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Who Decides How Much to Tip?


An added service charge is a given in Europe. It's understood and expected in Singapore. The United States is one of only a few countries where restaurant tipping, and just how much is appropriate, is still a question. Some restaurants have gone so far as listing the amounts of "suggested gratuities" on the check--showing the customer how much 15%, 18% or 20% of the bill is--for the customer to simply choose from. Restaurateurs say it's intended to simplify the decision for the customer and that it gives servers a more stable income. Should service be rewarded when it is less than satisfying? Should customers tip according to a fixed guideline? MAURA E. MONTELLANO spoke with restaurant owners.



Chairman, California Restaurant Assn.; senior vice president of Lawry's Restaurants Inc.

The idea of putting a suggested service charge on a check will not fly in this country. It's been tried before and the customer has rebelled against it. We have a tradition in this country of tipping what we see fit. The term "tips" is an acroynm that stands for "to insure proper service." I do not believe that you will find any place in this country where mandatory tipping has worked. Some unique, upscale, fine dining places might get away with it but they are few.

Generally, in most restaurants when there is a large group, a service charge will be added automatically. Customers are advised beforehand and if they don't find it acceptable it can be removed. At this point, it's up to them to tip accordingly. But seldom do they object when it's a large party.

Most customers would be insulted by the idea that it's "convenient" for them to be told how much to tip. Customers are very sophisticated today and they don't want to be told what to do. It is one of the competitive elements of this business. The dining public knows good service. They expect to tip good service. They also expect to punish bad service by the size of their tips.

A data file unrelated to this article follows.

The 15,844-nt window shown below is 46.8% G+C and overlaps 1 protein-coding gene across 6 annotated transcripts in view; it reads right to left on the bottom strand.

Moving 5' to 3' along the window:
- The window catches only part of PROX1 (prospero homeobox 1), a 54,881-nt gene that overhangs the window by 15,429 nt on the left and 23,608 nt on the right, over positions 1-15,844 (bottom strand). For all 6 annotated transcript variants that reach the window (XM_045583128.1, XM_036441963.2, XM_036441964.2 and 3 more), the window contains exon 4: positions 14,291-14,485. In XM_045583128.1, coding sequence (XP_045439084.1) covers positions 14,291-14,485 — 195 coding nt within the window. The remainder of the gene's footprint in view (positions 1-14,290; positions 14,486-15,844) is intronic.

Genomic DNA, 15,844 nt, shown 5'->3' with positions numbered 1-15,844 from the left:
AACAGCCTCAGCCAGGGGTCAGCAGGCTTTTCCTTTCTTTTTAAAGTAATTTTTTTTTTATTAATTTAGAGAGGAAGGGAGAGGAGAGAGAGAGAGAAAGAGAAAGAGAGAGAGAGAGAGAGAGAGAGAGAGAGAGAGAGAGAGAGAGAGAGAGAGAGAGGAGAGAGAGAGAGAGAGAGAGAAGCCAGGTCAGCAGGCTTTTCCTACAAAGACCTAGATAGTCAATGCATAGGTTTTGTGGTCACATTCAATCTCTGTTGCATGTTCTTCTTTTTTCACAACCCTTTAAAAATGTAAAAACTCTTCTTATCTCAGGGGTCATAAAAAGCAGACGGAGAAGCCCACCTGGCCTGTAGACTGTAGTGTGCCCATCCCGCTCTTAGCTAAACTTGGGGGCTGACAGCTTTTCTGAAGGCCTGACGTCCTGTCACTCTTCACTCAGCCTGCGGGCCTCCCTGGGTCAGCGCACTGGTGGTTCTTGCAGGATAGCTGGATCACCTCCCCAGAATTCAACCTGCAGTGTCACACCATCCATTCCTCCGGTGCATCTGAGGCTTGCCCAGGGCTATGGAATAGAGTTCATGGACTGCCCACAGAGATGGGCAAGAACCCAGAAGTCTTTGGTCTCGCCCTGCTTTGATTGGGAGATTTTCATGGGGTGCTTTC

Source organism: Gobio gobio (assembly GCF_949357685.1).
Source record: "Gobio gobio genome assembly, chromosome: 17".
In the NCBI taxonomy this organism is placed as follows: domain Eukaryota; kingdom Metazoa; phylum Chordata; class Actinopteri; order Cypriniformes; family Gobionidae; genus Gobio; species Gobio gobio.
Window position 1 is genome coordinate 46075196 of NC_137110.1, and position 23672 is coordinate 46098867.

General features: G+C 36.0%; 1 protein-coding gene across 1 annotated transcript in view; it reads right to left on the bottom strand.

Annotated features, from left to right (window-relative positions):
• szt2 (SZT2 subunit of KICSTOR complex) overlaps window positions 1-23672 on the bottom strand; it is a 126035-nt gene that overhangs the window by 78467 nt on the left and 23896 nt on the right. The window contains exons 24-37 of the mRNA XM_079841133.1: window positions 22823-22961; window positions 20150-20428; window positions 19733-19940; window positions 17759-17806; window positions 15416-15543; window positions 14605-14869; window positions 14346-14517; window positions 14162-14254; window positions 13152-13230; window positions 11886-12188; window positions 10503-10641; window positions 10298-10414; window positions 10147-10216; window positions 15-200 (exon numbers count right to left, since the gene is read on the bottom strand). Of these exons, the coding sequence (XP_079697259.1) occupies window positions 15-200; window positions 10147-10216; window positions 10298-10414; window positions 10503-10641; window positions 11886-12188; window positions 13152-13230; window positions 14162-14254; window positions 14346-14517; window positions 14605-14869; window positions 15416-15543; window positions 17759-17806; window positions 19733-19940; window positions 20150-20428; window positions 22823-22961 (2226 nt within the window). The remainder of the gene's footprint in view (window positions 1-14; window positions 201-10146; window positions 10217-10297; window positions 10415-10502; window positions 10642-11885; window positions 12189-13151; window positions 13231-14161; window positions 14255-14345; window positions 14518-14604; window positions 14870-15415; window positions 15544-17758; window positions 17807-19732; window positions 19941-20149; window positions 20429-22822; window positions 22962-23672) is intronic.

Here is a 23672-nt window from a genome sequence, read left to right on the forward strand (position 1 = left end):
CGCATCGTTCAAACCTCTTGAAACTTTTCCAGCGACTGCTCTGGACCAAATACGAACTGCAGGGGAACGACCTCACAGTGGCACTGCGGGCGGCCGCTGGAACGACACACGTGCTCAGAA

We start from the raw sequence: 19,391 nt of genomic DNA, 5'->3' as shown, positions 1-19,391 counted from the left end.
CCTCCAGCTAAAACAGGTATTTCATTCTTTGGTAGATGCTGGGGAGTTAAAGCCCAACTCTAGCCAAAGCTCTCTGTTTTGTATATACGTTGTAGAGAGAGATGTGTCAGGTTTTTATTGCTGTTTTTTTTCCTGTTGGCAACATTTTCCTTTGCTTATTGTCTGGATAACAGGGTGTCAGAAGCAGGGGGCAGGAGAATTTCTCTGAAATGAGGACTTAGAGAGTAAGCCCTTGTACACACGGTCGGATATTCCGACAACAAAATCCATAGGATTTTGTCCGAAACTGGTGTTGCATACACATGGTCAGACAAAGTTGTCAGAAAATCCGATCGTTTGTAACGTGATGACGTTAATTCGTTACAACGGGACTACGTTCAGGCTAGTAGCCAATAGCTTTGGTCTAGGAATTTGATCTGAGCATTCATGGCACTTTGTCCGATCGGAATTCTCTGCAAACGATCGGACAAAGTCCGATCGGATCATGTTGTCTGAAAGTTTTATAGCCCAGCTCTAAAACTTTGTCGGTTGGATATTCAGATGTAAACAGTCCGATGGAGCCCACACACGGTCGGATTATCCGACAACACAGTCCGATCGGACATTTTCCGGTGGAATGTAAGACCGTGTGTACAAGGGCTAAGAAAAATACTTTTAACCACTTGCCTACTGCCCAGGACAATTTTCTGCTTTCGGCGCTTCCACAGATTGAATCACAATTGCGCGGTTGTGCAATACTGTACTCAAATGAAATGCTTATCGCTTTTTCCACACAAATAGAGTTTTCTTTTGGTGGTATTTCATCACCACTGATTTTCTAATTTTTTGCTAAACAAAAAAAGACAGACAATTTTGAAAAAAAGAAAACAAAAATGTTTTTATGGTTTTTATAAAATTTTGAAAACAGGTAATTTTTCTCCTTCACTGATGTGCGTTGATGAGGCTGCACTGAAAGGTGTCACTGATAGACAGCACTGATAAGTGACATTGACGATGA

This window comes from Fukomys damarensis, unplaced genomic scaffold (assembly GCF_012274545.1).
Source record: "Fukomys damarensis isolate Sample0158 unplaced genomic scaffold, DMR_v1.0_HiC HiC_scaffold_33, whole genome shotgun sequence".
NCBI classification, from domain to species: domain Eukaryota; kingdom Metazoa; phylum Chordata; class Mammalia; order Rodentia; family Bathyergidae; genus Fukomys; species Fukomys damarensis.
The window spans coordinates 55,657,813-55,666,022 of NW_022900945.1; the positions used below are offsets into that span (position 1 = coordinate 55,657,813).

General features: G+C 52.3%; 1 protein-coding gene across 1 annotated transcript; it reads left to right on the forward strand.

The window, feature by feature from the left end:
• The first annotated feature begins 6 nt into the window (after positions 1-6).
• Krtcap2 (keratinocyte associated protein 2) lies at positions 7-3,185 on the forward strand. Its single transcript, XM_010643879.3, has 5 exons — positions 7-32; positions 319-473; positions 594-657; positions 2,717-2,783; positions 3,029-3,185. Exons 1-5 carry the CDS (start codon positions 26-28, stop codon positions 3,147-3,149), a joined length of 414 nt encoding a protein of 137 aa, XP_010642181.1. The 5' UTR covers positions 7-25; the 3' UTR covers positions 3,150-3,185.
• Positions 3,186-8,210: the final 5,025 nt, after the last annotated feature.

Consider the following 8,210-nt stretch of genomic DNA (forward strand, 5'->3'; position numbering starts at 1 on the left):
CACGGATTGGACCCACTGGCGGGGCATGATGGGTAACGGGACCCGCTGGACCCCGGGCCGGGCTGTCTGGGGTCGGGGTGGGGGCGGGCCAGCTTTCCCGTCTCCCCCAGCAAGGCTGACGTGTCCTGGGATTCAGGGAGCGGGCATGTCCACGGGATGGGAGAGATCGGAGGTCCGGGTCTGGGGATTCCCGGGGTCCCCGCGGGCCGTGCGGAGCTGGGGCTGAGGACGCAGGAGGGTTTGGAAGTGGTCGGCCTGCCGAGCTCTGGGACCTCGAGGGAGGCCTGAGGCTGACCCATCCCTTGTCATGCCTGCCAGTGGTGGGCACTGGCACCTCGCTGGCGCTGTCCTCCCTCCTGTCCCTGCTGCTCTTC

Once it becomes a service charge, it is no longer a tip. For tax purposes, now it's subject to sales tax and it becomes the property of the proprietor, not the server. The proprietor can then give it back to the server or dole it out as he or she sees fit.

Tips are part of the salary. California is in an extraordinary position because tips are counted as wages by the IRS. State law requires that servers be paid the minimum wage but this is not significant to a waiter or waitress in a upscale restaurant. That is part of having a job like this. The tipping element is very important and one of the reasons people get into this line of work.

The industry as a whole and most proprietors would not be in favor of imposing a suggested tipping charge. Most Westerners traveling in Asia will leave extra because the service charge goes to the proprietor not the waiter, so they know to leave extra on the table for the server.



Owner, Mexicali Cocina & Cantina, Studio City

I have seen suggested tipping in restaurants in Palm Springs, San Francisco and Santa Barbara. It is also popular in places that cater to a European clientele. Tips are not mandatory in this country; they are optional. Customers should tip what they think is appropriate for the kind of service they receieved.

I tell my servers when they complain about their tips that they should look at the kind of service they offered. I urge them to focus on that and not the tip. I have waiters and waitresses who do make about 20% on almost all their checks. It does happen. It's all about the service they offer.

Los Angeles has a reputation of having the worst service by waiters and waitresses. I have been to many restaurant shows and restaurants in other states and the service is far better. The problem with Los Angeles is we don't have professional waiters here; we have aspiring writers, models, actors, singers. They are not professional servers; this is not their career. There is a lot of turnover in L.A. We get many applications from out-of-staters who want to come here to try to get into the entertainment industry and many end up leaving when things don't work out.

I think there is some validity to the "gratuity guideline." It's convenient because some people might not know how to figure out tips. This might make it easier. Making it a mandatory thing will not work.



Owner, Lula, Jake & Annie, both in Santa Monica; and Washington St. Bar & Grill, Marina del Rey

We had a suggested gratuity for a time at two of our restaurants. But it was a result of a problem with our credit card processing machine. It would automatically print the suggested gratuities on the receipt. It certainly was not something we requested from the credit card company. It didn't last long, but while it did I did not hear any reaction from the customers.

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